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Zero tolerance for pressure ulcers urged


The National Patient Safety Agency is urging NHS organisations across England and Wales to adopt a zero tolerance approach to pressure ulcers.

In the majority of cases they can be prevented if simple measures are followed, such as observing patients’ skin and changing the position of patients at regular intervals, as well as checking for a moisture free environment and monitoring their nutritional status.

The NPSA will be conducting briefings and workshops at NHS organisations, highlighting best practice.


Readers' comments (7)

  • Ahh, that's nice. I wasn't aware that there wasn't a zero tolerance for pressure ulcers. I think maybe a zero tolerance for understaffing and poor staff support and training would be a good start

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  • Agree totally with the above. The trust in which I work have a pressure ulcer care pathway however it is lengthy and time consuming to complete. Nursing staff barely have time to carry out the care let alone document it!! Many NHS trusts employ hundreds of specialist nurses (often band 7 and above) Perhaps it's time to get back to basics and provide more band 5 nurses at ward level so that basic care can be achieved and all the boxes ticked!

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  • Pressure sores are not always preventable - the NPSA has no knowledge base to make these rash statements. Patients with poor nutritional status break down irrespective of nursing care. Patients on high dose steriods etc etc etc

    Give us the resources and we can do the job. Keep us under staffed and without the right tools at hand to do the job and we cannot. --- Simple!!

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  • Yes I am sure there are conditions that increase the likelihood of pressure ulcers developing, but come on now there are many that are preventable using good basisc nursing skills that are not reliant on equipment or staff shortage.
    I speak from experience having been a charge nurse on a older persons mental health unit in the 80's where we prided ourselves on not having any pressure sores on the ward. This was done by focusing on prevention and a total acceptance that pressure relief was the most important element of care for individuals at risk. I must admit I was a bit of nag but care staff needed to get the message that once you start talking about dressings you have failed!

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  • Again spreaking from experience.Can't argue about good nursing care preventing most cases of pressure ulcers, however times have changed since the 80s. Now more paperwork and less staff on the floor !!! Not conducive with providing good nursing care.

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  • Martyn Butcher

    Regardless of the pressure on nurses to complete paperwork etc, the current situation regarding pressure ulcers is a totally unacceptable. It is estimated that between 1:5-1:10 patients in hospital will receive some form of pressure damage. This is a national disgrace and is costing the NHS over £2 billion/year! That's as much as we spend on psychiatric health care services.

    True, in some individuals the development of pressure damage cannot always be avoided due to multi-system failures, but this only accounts for a small % of those in our care.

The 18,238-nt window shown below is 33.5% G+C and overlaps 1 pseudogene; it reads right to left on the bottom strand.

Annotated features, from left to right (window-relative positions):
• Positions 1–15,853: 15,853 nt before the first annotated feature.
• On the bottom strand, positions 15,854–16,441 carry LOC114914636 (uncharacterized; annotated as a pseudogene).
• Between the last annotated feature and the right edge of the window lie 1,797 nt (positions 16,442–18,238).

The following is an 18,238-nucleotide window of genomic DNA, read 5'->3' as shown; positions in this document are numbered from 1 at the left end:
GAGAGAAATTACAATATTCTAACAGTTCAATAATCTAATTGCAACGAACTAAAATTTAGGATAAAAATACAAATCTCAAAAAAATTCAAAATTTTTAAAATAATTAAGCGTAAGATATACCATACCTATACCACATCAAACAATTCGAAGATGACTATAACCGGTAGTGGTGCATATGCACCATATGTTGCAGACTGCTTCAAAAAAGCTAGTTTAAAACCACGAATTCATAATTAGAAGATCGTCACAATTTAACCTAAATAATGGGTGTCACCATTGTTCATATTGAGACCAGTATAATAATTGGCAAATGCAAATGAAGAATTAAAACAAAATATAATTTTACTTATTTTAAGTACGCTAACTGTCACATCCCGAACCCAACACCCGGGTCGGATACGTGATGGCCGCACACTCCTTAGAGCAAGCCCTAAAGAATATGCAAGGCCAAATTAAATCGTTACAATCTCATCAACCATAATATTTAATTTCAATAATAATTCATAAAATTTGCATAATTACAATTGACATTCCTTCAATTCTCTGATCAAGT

Unfortunately, pressure ulcer prevention is often seen as "boringly basic". The right to good care, including appropriate pressure relief, skin hygeine, nutrition, mobilisation, correct manual handling, management of incontinence etc is not "basic", it is "fundamental".

    Yes, we are no longer in the 1980's. In those days we assessed every patients skin on a regular basis as part of the "back round". It may have been ritualised, but at least we knew what was happening with our patients, knew those at risk and did something about it. Woebetide any nurse who allowed a patient to develop an ulcer while in his/her care.

    How many nurses actually check their patients now? How many RN's check on the work of their juniors? How many ward managers take their nurses to task about pressure care issues (or actually know what care is being given)? How many staff know and implement current "best practice" in pressure ulcer prevention?

    This focus on pressure ulcers is not new and not unique to the UK; in the US funding has changed in the last couple of years so that hospitals don't get paid if they have to treat an ulcer which developed in their care, in Japan care institutions are fined for every pressure ulcer that develops.

    The NPSA are ideally placed to demand changes; it is them that have to pick up the pieces all too frequently.

    Unless changes are made there will be more £ wasted repairing the effects of poor care, and more resources lost from future direct care.

    Patient care is multi-professional and multi-agency and everyone needs to be involved in preventing pressure damage; but whether we like it or not, the burden of PU management is, and is likely to remain on the shoulders of our profession.

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  • Having just left the ward environment, to work on the district, I totally agree that pressure ulcers can be prevented. One of the reasons why iIleft (an older persons, acute ward) was that rgns were expected to give good quality care for 12 patients. I am a very hard and dilligent worker and found this impossible to do, Put a couple of extra nurses on each shft and standards will rise without a doubt. Please can the people who say these thing go and work on one of the busier wards and they will see for themselves.

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